“If I were going to add up all the families’ adults, we’d probably be at about 40," Pryle says, "and kids, I’d say an additional 30 to 40."

Adult participants range from beginners learning vocabulary and grammar to proficient English speakers who want to hone their skills or need a hand filling out documents.

“The majority of people we see are from the Congo or neighboring African countries,” Pryle says. She adds that Bakhali and his family are the first Ukrainians to join the group.

Some families bring their children. Student volunteers from Abington Heights entertain the kids with card games, coloring books or paper airplane-making workshops while their parents meet with instructors. On one visit, Bakhali brought his seven-year-old niece. Shy at first, she preferred to stay with the adults for the English lesson instead of playing with the other kids.

Katie Owens, also an English teacher at Abington Heights, began delivering meals to local refugee families during the pandemic. She started coming to the conversation group earlier this year.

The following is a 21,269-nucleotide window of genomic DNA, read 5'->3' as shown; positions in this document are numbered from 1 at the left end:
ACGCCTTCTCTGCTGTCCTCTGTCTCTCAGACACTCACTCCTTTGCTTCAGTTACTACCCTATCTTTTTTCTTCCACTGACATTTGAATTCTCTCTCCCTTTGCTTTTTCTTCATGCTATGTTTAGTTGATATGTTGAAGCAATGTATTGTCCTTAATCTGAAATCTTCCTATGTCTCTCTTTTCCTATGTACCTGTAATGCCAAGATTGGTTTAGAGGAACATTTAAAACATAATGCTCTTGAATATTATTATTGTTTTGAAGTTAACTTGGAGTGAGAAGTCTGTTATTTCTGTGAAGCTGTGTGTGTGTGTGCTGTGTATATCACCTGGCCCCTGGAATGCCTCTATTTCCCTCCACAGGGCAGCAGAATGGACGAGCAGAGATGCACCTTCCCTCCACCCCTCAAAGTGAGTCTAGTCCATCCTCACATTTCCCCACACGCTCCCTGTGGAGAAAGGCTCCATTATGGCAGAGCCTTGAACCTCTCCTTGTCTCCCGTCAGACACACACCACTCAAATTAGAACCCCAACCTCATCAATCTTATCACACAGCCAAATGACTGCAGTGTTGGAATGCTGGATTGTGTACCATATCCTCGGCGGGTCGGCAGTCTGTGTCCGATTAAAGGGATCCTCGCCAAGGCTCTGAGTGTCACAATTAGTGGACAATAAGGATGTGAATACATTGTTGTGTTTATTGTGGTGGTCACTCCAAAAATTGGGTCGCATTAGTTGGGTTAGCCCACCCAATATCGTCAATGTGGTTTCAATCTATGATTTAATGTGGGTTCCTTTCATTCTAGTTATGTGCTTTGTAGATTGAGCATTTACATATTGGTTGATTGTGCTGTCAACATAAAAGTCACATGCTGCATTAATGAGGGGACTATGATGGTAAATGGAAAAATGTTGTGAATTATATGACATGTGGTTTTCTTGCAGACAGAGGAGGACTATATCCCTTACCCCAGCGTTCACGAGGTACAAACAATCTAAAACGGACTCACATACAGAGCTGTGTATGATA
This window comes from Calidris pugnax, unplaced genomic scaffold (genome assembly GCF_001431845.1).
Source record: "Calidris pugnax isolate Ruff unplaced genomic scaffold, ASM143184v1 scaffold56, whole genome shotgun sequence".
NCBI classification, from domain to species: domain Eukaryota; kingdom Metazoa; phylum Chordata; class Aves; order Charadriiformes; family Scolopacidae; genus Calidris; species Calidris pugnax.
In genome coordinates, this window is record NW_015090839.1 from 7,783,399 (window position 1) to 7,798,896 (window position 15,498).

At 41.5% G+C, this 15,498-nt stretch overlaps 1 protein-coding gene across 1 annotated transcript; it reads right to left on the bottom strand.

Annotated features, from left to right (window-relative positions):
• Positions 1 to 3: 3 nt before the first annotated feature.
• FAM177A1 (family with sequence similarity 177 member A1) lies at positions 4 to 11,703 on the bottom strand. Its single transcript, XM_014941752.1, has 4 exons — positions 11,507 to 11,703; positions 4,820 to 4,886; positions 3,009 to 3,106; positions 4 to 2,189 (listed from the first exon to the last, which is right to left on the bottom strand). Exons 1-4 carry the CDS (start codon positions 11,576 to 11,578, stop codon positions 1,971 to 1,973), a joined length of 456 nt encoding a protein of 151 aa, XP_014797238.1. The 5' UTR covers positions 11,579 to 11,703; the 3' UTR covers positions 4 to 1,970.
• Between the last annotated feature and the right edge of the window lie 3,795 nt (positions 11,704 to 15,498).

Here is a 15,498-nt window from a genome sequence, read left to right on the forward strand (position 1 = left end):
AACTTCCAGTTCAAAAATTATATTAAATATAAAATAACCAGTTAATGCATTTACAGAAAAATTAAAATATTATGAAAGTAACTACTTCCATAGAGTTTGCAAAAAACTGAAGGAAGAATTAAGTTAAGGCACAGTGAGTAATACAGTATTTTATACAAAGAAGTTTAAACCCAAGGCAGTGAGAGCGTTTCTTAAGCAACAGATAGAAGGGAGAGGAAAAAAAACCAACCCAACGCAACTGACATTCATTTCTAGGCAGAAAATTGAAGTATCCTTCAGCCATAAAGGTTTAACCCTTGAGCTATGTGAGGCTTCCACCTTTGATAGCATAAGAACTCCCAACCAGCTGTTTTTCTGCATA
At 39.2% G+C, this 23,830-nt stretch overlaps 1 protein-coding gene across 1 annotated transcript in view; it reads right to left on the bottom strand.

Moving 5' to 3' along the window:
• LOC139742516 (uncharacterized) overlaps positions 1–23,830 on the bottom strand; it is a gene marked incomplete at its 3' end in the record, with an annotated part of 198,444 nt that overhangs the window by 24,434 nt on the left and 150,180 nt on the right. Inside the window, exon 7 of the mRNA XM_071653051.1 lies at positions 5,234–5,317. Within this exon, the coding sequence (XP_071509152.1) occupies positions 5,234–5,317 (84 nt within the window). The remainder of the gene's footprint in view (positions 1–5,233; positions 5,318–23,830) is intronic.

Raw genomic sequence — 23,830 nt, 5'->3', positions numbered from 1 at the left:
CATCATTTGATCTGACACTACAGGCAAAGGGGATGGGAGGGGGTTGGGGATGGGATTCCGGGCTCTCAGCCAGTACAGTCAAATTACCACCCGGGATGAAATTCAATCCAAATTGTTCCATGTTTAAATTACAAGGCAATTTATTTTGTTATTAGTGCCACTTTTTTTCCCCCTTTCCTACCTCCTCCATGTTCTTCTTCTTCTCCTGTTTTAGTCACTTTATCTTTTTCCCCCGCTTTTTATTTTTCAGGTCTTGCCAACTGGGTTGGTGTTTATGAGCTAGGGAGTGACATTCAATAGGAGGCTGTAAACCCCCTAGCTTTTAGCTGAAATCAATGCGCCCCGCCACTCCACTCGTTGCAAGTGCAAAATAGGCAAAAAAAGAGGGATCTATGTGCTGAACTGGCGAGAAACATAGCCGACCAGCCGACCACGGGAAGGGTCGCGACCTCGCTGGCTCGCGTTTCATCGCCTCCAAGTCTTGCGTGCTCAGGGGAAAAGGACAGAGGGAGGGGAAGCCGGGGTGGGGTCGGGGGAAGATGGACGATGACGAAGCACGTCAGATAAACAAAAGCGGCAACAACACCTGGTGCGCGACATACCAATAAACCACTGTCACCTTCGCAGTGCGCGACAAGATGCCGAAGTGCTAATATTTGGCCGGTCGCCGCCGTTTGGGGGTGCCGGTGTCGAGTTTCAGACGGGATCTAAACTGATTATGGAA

Owens has met with Bakhali and his mom a few times for English lessons, including on Sunday. Other weeks she’s paired with whomever shows up.

Some participants never learned to read or write in their original language, Pryle says. On the other hand, the group has also seen a married couple who were both professors in their home country, Owens adds.

“You get a real mix of educated people," Owens says. "It is simply a language barrier." Some refugees who show up speak several languages, and just need help with their newest one, English.

One woman brought in census paperwork this week. In the past, volunteers helped another woman study for her driver’s permit.